• 5pm – the Sfilata, or “ceremonial procession” enters into Piazza del Campo, processes around racetrack and each Comparsa (see above) is judged for the quality of costume and ability in flag throwing as they walk around the entire square
  • 6pm – the Carroccio di Montaperti, or “medieval war cart” used at the Battle of Montaperti in 1260 (listen to my podcast) enters race track and transports the sacred Palio – the silk standard which is awarded to the winner of the race – to its place of honor at the mossa, or “starting line” of the race

That is a full ten hours of pageantry, prayer, parading! For a race that lasts approximately 90 seconds!!!!!

The religious invocations, the ubiquitous beating of drums throughout the city, the slow ceremonial pace of the procession, and the constant singing of the contradaiouli are all part of a social phenomenon that is nothing less than a nearly trance-inducing-primordial-tribal ritual. And then suddenly the spell is broken by a deafening mortar explosion and white flags flying on the Palazzo Pubblico to signal the entry of the horses onto the racetrack. The roar of the crowd shakes the walls of the medieval palazzi surrounding the piazza, as the horses approach the mossa (or “starting line”) and wait to discover the order in which they will be aligned at the start. Determined by secret lottery, the order of the horses – numbers 1-9 aligned next to each other within the ropes of the mossa while #10 is assigned the rincorsa or “running start” that ultimately determines when the race begins – is delivered to the mossiere, or “starting line judge”in a sealed envelope. As the horses are called to take their positions, the mossier tries to keep order. Getting ten very excited horses to line up next to each other is no easy task, and often times this process can take hours. While the jockeys are lining up, there is a heated exchange of bribes between them. Each jockey is authorized by his respective contrada employer to offer money to other jockeys for any number of reasons:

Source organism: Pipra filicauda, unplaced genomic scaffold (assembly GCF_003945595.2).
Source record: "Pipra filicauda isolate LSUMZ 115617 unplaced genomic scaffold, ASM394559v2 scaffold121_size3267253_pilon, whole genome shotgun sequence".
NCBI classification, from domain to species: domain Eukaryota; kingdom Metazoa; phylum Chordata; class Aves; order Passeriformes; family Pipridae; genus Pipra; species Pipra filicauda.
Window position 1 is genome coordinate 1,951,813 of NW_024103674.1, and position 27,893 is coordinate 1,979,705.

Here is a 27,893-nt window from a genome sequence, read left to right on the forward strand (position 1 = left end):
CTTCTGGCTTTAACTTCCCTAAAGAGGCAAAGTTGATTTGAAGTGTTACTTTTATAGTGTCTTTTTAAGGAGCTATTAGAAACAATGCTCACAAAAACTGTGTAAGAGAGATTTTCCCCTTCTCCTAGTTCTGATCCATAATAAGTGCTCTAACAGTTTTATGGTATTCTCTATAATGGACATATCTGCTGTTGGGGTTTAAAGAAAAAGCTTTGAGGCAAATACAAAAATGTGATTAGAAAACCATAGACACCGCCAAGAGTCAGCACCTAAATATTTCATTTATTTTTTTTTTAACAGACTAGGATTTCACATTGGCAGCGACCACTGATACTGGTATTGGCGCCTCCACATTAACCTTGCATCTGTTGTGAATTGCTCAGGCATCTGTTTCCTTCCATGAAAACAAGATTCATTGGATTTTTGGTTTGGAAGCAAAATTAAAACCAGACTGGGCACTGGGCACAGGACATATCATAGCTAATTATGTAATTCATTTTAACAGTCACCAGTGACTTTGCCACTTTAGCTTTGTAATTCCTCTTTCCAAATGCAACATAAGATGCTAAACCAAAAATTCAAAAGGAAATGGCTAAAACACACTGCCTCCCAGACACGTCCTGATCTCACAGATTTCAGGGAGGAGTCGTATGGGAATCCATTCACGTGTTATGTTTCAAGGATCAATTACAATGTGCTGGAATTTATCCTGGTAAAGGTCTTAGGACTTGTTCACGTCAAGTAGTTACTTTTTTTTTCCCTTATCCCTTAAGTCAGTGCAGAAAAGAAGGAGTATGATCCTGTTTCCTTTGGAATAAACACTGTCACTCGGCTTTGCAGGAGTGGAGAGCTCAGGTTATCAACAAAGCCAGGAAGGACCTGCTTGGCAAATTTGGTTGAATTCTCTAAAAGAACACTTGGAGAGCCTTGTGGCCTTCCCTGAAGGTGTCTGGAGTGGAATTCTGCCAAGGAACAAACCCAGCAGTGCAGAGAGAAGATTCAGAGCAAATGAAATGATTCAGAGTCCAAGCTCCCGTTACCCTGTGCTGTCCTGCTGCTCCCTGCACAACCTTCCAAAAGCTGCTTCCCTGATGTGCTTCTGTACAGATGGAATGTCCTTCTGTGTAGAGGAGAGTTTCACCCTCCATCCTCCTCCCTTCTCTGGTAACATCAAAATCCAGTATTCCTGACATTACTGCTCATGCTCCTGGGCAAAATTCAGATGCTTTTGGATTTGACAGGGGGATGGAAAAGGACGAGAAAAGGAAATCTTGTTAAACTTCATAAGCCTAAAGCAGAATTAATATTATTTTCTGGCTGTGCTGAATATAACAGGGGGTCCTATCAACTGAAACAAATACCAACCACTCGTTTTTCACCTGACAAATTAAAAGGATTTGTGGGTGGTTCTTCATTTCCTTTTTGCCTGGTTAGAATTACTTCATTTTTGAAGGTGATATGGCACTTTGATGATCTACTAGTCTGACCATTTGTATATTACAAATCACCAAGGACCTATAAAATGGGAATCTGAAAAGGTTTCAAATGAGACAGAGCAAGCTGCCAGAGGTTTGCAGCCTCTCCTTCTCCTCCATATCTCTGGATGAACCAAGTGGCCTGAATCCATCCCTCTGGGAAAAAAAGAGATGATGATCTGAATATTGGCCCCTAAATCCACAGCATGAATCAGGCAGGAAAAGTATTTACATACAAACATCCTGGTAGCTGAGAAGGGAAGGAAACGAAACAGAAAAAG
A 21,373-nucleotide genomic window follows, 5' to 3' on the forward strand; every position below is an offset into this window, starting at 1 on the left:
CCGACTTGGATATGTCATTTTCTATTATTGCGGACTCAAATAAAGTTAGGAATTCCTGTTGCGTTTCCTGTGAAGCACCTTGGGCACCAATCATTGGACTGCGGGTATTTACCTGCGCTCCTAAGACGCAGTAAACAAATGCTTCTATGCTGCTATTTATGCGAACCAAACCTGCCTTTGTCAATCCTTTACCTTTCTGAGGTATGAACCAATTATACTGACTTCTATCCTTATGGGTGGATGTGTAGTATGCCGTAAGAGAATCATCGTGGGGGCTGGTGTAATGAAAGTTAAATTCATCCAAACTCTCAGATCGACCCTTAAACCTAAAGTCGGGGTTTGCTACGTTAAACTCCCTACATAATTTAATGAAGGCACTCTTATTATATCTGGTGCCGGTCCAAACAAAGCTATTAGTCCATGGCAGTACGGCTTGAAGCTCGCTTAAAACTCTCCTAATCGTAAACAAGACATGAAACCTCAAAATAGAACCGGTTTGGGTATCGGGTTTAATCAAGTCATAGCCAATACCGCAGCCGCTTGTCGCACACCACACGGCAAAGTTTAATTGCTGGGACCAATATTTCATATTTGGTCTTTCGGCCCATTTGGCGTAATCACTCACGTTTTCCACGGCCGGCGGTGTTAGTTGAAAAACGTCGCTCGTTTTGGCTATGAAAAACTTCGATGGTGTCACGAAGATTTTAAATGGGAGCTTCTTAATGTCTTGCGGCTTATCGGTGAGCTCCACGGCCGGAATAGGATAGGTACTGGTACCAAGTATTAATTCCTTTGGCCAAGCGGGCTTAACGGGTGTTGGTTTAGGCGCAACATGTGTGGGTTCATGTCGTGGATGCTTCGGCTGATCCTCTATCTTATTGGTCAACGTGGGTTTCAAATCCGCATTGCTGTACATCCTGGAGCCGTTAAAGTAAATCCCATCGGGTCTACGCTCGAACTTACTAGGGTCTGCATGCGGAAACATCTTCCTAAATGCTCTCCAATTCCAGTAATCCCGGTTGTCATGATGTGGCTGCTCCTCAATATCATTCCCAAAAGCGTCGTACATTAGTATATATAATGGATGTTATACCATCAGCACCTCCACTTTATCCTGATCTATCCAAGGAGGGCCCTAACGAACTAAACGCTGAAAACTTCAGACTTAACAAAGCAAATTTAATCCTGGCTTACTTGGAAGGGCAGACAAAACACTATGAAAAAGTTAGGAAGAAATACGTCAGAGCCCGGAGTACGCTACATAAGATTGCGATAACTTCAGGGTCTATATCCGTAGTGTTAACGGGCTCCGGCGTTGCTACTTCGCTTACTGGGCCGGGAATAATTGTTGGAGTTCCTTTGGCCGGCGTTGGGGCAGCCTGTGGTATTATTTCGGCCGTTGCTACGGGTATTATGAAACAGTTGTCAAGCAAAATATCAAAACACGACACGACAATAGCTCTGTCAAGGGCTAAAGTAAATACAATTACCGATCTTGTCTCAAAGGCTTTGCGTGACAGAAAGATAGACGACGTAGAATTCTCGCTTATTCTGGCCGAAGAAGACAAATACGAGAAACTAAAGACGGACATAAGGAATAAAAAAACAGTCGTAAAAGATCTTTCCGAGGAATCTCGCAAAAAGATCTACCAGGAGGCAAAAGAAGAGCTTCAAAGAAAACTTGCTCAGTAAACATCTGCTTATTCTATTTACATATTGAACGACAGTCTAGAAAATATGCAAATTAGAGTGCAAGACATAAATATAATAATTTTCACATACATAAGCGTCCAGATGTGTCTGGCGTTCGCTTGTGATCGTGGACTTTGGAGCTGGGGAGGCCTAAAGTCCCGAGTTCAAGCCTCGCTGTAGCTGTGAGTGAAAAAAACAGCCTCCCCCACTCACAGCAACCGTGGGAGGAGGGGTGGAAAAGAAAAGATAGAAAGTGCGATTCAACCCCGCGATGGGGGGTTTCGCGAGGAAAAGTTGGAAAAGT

1. Agree not to try to win
  2. Agree not to interfere should bribing contrada be winning
  3. Agree to help in preventing another contrada from winning
  4. Agree to assist bribing contrada in winning

Jockeys whose sole objective is to prevent a contrada from winning are known as assassini and are usually compensated handsomely. Of course, while a jockey is offering bribes, he is also being offered bribes by other jockeys. In order to ascertain that a jockey is only obeying contrada instructions and not making personal deals, lip readers have become a standard presence by the mossa. And those jockeys who do throw races know to make careful escape preparations in order to avoid lynching after the race (I am not kidding). While all this is happening, very often rival jockeys trying not to give an opponent an edge will begin whipping an adjacent horse and/or jockey with his nerbo or “whip” which is made from a dried bull phallus. These nerbate or “rapid exchange of whipping blows” can get quite violent and often lead to the mossiere expelling all the horses and starting the alignment process from scratch.

Finally, when the horses seem to be maintaining orderly and stable positions, it is up to horse #10 to rush the cord, and if the mossier believes it is a clean start, he will drop the canape, or “starting rope,” … and they’re off!!!!!

To find out what happens next, join me on my Palio Program in July 2021 (2020 Program sold out)!

Rocky Ruggiero has been a professor of Art and Architectural History since 1999. He received his BA from the College of the Holy Cross and a Master of Arts degree from Syracuse University, where he was awarded a prestigious Florence Fellowship in 1996. He furthered his art historical studies at the University of Exeter, UK, where he received a Ph.D. in Art History and Visual Culture. In addition to lecturing for various American universities in Florence, Italy, including Syracuse, Kent State, Vanderbilt, and Boston College, Rocky has starred in various TV documentaries concerning the Italian Renaissance. He has appeared as an expert witness in the History Channel’s “Engineering an Empire: Da Vinci’s World” and “Museum Secrets: the Uffizi Gallery”, as well as the recent NatGeo/NOVA PBS program on Brunelleschi’s dome entitled “Great Cathedral Mystery.”